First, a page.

ALMOST 500 signatures and responses have been received to a petition and online survey by parents at a Helensburgh primary school on the future of their lollipop crossing patrol service.

A total of 244 people signed a paper petition at Hermitage Primary School – nearly one for every family at the school – requesting that Argyll and Bute Council should make maintaining funding for school patrols a top priority in its forthcoming budget.

A further 246 responses were received to an online survey conducted by the school’s parent council, who also administered the petition.

The petition was sparked by a list of 'savings options', published by the council in December, which included scrapping school crossing patrols across the area and shutting down the authority's road safety unit – a move which, it's estimated, would save more than £700,000.

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Of those who responded, 95 per cent said protecting the school should be a top priority for Argyll and Bute councillors and officials, with 75 per cent stating it should be their top priority to the exclusion of all others.

Rhona Black, chair of the Hermitage parent council, said: “Ninety eight per cent said that their child used the school patrol service, and 87 per cent use it every single day.

“Eighty nine per cent said that if the service is withdrawn, the level of risk increases to an unacceptable level. The roads do not feel safe to cross.

“And 50 per cent of respondents’ children generally walk without an adult.”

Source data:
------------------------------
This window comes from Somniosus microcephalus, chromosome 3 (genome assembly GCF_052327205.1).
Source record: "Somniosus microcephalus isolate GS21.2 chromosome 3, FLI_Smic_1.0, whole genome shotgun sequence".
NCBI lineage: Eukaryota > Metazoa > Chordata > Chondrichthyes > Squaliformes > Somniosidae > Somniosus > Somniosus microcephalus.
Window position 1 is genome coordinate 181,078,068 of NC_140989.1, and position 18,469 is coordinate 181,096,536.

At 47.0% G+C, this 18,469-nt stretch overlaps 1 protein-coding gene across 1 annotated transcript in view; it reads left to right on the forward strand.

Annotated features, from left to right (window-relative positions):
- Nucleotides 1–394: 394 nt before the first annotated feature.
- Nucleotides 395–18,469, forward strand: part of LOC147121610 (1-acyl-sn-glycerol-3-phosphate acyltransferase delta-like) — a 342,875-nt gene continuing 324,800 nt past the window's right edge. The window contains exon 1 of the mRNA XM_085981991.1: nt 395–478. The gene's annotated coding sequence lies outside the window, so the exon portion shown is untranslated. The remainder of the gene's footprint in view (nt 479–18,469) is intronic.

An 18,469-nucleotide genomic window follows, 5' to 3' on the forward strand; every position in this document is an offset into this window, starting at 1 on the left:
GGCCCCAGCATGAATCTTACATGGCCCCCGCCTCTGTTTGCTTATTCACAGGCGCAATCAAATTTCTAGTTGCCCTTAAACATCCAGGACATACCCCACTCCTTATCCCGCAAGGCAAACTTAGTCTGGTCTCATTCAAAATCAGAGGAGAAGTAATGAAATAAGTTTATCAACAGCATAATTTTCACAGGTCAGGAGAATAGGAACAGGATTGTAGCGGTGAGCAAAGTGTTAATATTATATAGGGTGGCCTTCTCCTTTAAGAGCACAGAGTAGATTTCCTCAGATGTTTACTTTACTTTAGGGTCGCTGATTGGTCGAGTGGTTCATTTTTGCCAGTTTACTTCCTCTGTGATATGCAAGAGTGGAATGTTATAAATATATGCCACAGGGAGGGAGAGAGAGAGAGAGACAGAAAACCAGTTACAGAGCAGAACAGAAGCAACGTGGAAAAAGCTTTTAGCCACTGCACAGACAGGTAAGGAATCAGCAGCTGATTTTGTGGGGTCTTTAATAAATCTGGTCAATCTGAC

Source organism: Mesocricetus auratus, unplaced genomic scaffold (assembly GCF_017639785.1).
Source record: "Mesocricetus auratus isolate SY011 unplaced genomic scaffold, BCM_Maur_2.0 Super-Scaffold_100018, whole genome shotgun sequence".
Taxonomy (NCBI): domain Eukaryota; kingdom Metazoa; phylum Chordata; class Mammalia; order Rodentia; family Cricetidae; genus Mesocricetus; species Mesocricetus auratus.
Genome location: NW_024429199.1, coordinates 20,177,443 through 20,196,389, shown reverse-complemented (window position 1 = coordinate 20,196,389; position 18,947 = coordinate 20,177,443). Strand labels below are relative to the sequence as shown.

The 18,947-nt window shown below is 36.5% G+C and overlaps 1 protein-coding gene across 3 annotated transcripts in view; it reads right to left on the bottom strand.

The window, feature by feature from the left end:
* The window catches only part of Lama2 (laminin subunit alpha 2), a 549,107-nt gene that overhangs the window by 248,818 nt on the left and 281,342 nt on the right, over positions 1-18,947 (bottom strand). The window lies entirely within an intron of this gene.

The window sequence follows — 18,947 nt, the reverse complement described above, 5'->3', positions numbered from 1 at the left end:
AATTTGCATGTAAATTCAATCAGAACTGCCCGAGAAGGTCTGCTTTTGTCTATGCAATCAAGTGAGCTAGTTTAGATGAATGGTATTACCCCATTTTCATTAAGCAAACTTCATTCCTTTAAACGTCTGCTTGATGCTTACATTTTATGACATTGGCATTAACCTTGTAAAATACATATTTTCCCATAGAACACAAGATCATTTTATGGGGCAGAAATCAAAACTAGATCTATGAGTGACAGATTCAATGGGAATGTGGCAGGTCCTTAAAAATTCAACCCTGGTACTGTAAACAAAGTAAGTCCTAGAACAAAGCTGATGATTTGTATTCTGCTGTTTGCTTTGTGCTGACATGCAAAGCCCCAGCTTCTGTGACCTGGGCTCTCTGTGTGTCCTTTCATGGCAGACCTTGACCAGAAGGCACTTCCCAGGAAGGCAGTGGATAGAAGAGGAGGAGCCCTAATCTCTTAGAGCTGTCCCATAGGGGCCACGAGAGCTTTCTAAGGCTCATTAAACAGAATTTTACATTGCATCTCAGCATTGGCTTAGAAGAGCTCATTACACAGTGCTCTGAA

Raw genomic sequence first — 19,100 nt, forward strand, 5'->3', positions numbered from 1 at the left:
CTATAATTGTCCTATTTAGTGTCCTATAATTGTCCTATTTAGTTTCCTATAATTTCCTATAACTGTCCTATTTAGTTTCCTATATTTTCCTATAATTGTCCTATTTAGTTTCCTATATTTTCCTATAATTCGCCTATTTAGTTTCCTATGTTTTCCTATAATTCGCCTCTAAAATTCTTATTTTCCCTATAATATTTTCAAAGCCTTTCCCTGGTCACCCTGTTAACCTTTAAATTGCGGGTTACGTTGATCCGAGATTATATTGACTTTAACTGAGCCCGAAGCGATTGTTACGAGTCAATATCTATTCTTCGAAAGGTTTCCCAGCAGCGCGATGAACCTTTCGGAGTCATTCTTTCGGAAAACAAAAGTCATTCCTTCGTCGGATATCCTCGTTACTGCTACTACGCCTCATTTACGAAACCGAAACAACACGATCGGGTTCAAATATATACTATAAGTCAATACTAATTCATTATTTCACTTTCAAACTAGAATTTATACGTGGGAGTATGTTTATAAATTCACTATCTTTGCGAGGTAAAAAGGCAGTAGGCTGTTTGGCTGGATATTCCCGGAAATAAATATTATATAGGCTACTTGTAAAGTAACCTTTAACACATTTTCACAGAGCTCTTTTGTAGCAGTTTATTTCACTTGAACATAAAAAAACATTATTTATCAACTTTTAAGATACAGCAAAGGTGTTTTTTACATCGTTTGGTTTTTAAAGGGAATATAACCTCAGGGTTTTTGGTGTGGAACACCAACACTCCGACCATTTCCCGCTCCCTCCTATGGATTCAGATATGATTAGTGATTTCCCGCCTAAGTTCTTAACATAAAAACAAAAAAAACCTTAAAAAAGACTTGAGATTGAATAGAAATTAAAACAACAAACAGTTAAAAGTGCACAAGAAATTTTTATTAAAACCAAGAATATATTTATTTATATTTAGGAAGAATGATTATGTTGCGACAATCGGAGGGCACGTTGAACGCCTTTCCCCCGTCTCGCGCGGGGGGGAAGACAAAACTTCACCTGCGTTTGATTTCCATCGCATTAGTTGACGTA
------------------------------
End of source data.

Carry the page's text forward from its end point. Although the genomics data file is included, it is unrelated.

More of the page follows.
The survey also found that if the service is withdrawn, 81 per cent said it would change how they allowed their child to get to school.

More than one in four respondents indicated that they would instead use their car to take their child to lessons at Hermitage.

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Rhona added: “It’s reasonable to conclude from this last statistic that it is highly likely there would be an increase in traffic around Hermitage Primary should the lollipop service be withdrawn.

“An increase in road traffic which would coincide with the removal of one of the best means of ensuring children and families cross roads safely to and from school each day.”

The council’s policy and resources committee is set to debate the 2019-20 budget further on Thursday, February 14. Reports for the committee meeting are expected to be available online from Friday.

The parent council intends to send the results of its petition and survey to councillors.

At a recent meeting, parents and pupils at the school also rallied to keep the patrol service going.

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Rhona added: “Parents and carers discussed how Hermitage Primary Parent Council (HPPC) could represent the views of our parent forum to Argyll and Bute Council.

“We also asked for a contribution from the pupil council, who had canvassed views around the school prior to the meeting.

“They were represented by two pupil reps, Mya Dickinson and Connor Hicks, who both talked about the impact of the school crossing patrols on the school and why it was important to keep them.”